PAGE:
Why I May Not Be Able To Represent You

When someone calls me to tell me they want help writing an offer and they already know what property they want, my heart sinks. Seems counter-intuitive, right? I had to turn down two qualified buyer clients so far this year. I really wanted to work with them, and they each really wanted to work with me. What gives?

Both instances had procuring cause issues. Procuring cause is the legal term that gives a buyer agent the right to claim the person as their client, and therefore claim the compensation due in the sale. The agent must cause the buyer to procure the property—and only one agent can be a procuring cause for any given property. Interestingly, procuring cause has very little to do with whether or not a buyer has signed a buyer broker agreement, which leads to some very unfortunate circumstances like I experienced.

In the first case, the buyer had contacted the listing agent (who represents the seller) to view the property. The agent went on to recommend a lender, and discuss specifics of what an offer might look like in terms of a proposed offer price, settlement date, inspections, etc. (This brings up another pet peeve of mine—dual agency. I’ve yet to have someone explain to me how a single agent can best represent both the buyer and seller in a single transaction. You can deal honestly of course, which one would hope an agent would do regardless of whom they represent, but to fully represent the best interests of both sides seems impossible to me. That’s why many states have made it illegal.) This buyer did NOT sign an agreement with the agent, but nonetheless had an implied agency agreement due to their interactions, which prevented me from representing her.

Moral #1: Do NOT call the listing agent to view a property you’re interested in—you may inadvertently restrict your representation options later. Wait for an open house, or better yet, find your own buyer’s agent.

In the second case, the potential client again reached out to me to ask me to represent him. Unfortunately he had already seen the property—new construction—on which he intended to make an offer. He had seen the property with another agent he had been working with, but whom he now did not wish to be represented by. Again, no signed agreement was in place. But merely by being accompanied by this agent to the sales office, he was now ‘registered’ with this agent. He did it exactly right by registering with an agent—sales offices are notorious for now allowing representation later if you don’t, but unfortunately he decided he just didn’t work well with this agent. But my hands are tied—the other agent is his registered agent, at least for purposes of that particular property.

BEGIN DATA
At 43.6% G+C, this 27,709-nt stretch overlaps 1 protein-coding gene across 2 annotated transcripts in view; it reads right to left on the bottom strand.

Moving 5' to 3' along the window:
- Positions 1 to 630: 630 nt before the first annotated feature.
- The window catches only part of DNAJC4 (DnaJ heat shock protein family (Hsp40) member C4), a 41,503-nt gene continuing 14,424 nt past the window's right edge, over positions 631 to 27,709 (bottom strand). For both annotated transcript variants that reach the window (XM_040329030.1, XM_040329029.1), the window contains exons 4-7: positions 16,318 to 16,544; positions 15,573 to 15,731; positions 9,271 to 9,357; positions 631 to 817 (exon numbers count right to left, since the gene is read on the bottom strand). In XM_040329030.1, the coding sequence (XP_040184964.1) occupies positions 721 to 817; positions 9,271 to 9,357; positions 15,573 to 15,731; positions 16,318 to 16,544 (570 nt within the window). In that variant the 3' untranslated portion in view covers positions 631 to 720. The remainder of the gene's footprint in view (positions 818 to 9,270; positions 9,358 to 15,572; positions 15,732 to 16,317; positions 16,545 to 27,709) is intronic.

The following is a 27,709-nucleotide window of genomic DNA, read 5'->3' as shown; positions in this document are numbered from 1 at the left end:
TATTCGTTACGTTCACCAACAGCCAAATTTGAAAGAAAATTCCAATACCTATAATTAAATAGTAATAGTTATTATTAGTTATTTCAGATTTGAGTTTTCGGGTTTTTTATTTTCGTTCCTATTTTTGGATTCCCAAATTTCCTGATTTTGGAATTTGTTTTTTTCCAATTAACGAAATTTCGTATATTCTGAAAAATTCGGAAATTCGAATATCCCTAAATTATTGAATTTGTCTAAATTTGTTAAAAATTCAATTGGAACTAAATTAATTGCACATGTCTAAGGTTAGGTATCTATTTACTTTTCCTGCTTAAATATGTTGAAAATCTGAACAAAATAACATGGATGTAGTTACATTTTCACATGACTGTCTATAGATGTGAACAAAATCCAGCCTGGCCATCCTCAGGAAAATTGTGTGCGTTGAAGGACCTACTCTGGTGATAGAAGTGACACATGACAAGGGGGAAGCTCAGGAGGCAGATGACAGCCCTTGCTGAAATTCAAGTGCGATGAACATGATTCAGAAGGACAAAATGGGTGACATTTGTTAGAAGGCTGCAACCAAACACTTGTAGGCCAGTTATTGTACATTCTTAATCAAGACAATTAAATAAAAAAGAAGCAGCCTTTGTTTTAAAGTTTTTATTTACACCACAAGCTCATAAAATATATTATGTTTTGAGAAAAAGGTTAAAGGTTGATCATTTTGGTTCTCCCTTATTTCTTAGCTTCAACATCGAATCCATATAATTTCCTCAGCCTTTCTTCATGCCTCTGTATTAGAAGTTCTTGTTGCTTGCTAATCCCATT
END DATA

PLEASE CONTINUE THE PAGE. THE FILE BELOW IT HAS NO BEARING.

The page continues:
Moral #2: Choose your agent carefully. You may not be able to change later, with or without a signed agreement.

In both of these cases, the agent is reasonably seen as the procuring cause—that is, the agent who took significant steps to help the buyer procure the property either by providing access, assisting with process guidance, or simply being present at time of registration. Which is why my heart sinks a little bit whenever someone calls me to ask me to represent them and says ‘and I already know which property I want.’ Because chances are that I can’t help them, as much as I’d like to.

Procuring cause gets very complicated. It doesn’t mean that once you start working with an agent, you’re locked in even if you didn’t sign anything. Assuming you are not bound by a written contract, you can begin working with another agent. It just gets a lot trickier (though not impossible) if you end up buying a property you saw with the first agent.

If you’re concerned that you have unwittingly created an implied agency relationship, talk to the agent, or if you’re uncomfortable, the agent’s managing broker. Or barring that, the agent you then wish to engage. It’s quite possible that the first agent will ‘release’ their right and you can move on as you wish. Or alternatively, the old agent and the new agent may be able to work something out. Of course, the best thing to do is, right at the beginning of your search, choose an agent with whom you’re comfortable, but hindsight is 20/20 in that regard. I encourage potential clients to get me involved as early in the process as possible—even if your purchase is many months away. Better to have a patient advisor (I have clients who have been looking well over a year!) than to be denied the representation you want later.


2 thoughts on “Why I May Not Be Able To Represent You

  1. Katie,

    I’ve had a loyal client that I could not get to stop calling off of signs. It was an addiction & no matter what I said he wasn’t getting it. Obviously I was concerened about him getting himself in a pickle. I sent him a link to your post & he got it! Thanks a bunch.

    Mindy G

  2. Mindy, you’re very welcome! I know clients often feel like they are ‘bothering’ their own agent, but in reality of course it’s our JOB to show them homes! Thanks for the positive feedback.

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